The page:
Efficient stabilization of therapeutic hepatitis B vaccine components by amino-acid formulation maintains its potential to break immune tolerance

Julia Sacherl, Anna D. Kosinska, Kristina Kemter, Martin Kächele, Sabine C. Laumen, Hélène A. Kerth, Edanur Ates Öz, Lisa S. Wolff, Jinpeng Su, Sandra Essbauer, Gerd Sutter, Martin Scholz, Katrin Singethan, Jens Altrichter, Ulrike Protzer

Research output: Contribution to journalArticlepeer-review

1 Scopus citations

Abstract

Background & Aims: Induction of potent, HBV-specific immune responses is crucial to control and finally cure HBV. The therapeutic hepatitis B vaccine TherVacB combines protein priming with a Modified Vaccinia virus Ankara (MVA)-vector boost to break immune tolerance in chronic HBV infection. Particulate protein and vector vaccine components, however, require a constant cooling chain for storage and transport, posing logistic and financial challenges to vaccine applications. We aimed to identify an optimal formulation to maintain stability and immunogenicity of the protein and vector components of the vaccine using a systematic approach. Methods: We used stabilizing amino acid (SAA)-based formulations to stabilize HBsAg and HBV core particles (HBcAg), and the MVA-vector. We then investigated the effect of lyophilization and short- and long-term high-temperature storage on their integrity. Immunogenicity and safety of the formulated vaccine was validated in HBV-naïve and adeno-associated virus (AAV)-HBV-infected mice. Results: In vitro analysis proved the vaccine's stability against thermal stress during lyophilization and the long-term stability of SAA-formulated HBsAg, HBcAg and MVA during thermal stress at 40 °C for 3 months and at 25 °C for 12 months. Vaccination of HBV-naïve and AAV-HBV-infected mice demonstrated that the stabilized vaccine was well tolerated and able to brake immune tolerance established in AAV-HBV mice as efficiently as vaccine components constantly stored at 4 °C/−80 °C. Even after long-term exposure to elevated temperatures, stabilized TherVacB induced high titre HBV-specific antibodies and strong CD8+ T-cell responses, resulting in anti-HBs seroconversion and strong suppression of the virus in HBV-replicating mice. Conclusion: SAA-formulation resulted in highly functional and thermostable HBsAg, HBcAg and MVA vaccine components. This will facilitate global vaccine application without the need for cooling chains and is important for the development of prophylactic as well as therapeutic vaccines supporting vaccination campaigns worldwide. Impact and implications: Therapeutic vaccination is a promising therapeutic option for chronic hepatitis B that may enable its cure. However, its application requires functional cooling chains during transport and storage that can hardly be guaranteed in many countries with high demand. In this study, the authors developed thermostable vaccine components that are well tolerated and that induce immune responses and control the virus in preclinical mouse models, even after long-term exposure to high surrounding temperatures. This will lower costs and ease application of a therapeutic vaccine and thus be beneficial for the many people affected by hepatitis B around the world.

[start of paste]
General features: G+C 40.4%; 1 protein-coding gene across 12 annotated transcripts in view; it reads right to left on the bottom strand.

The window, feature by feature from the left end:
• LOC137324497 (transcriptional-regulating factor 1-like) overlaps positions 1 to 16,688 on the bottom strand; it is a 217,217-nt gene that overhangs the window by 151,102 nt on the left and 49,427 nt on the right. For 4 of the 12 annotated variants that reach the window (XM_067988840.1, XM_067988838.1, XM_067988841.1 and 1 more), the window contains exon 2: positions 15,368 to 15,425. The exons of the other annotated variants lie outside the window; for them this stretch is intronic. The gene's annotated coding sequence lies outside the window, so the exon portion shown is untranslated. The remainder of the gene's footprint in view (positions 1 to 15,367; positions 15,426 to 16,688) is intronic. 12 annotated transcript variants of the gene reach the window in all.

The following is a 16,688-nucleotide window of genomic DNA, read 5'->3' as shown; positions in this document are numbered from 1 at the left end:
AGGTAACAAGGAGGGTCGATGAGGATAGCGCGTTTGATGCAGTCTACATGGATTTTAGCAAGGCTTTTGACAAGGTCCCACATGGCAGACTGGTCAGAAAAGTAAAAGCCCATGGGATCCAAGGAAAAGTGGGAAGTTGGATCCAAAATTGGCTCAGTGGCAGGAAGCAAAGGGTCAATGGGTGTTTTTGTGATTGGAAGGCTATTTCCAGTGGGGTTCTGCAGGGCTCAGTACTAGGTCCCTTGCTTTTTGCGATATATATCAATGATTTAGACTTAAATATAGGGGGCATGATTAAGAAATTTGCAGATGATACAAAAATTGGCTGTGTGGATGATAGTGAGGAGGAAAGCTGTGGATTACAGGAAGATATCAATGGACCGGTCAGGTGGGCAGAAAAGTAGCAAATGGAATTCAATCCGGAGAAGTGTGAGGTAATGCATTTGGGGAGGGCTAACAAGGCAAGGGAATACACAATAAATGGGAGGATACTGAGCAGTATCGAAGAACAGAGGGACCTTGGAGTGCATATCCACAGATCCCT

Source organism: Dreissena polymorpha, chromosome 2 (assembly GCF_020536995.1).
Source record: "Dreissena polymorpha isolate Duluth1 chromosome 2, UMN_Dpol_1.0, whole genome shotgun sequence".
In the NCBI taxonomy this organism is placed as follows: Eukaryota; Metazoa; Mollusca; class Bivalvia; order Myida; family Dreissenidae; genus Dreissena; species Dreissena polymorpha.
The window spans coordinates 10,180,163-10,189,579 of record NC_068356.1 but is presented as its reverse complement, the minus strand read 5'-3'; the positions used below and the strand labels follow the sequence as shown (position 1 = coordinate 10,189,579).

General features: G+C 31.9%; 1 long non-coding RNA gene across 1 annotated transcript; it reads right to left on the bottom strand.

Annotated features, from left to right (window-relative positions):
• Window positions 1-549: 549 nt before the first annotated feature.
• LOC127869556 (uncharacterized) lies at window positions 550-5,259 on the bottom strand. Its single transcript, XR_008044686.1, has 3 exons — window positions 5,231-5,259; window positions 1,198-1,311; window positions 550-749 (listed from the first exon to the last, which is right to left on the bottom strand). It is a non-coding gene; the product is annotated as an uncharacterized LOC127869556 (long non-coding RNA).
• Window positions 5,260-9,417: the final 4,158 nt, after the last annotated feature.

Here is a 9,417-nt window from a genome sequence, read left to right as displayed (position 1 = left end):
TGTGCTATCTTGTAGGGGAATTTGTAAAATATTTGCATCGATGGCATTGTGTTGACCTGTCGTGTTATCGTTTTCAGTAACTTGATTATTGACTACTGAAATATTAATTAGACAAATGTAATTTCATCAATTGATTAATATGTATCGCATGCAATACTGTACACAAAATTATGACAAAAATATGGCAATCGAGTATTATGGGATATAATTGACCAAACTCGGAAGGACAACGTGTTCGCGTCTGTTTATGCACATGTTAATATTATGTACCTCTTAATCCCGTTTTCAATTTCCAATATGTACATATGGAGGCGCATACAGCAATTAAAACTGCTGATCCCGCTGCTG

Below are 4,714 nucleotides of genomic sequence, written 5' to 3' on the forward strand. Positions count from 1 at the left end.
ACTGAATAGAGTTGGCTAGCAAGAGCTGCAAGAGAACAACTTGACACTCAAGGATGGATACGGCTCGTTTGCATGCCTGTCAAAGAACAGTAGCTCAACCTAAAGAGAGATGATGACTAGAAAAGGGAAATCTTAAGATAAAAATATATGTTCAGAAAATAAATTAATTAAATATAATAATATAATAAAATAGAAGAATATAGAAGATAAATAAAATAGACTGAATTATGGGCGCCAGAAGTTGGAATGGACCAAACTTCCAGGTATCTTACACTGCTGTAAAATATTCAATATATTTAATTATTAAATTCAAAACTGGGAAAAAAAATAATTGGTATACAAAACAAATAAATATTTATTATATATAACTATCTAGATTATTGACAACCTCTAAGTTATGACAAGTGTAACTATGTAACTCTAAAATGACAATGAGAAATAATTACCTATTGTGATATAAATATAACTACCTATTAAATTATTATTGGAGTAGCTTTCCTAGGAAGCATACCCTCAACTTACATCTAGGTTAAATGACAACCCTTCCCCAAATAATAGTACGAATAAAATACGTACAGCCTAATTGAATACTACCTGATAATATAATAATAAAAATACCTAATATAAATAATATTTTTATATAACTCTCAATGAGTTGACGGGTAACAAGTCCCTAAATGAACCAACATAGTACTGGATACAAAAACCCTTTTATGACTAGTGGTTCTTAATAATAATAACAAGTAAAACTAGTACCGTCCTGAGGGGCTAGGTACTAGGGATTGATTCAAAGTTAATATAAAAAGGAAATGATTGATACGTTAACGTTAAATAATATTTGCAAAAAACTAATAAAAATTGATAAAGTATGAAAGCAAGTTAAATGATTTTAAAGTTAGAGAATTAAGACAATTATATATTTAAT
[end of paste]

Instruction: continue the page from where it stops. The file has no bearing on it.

Original languageEnglish
Article number100603
JournalJHEP Reports
Volume5
Issue number2
DOIs
StatePublished - Feb 2023

Keywords

  • HBcAg
  • HBsAg
  • Heat-stable vaccine
  • MVA
  • SPS®
  • formulation
  • hepatitis B virus
  • heterologous prime/boost vaccination
  • lyophilization
  • stabilization
  • stabilizing amino acid-based formulation
  • stabilizing excipients

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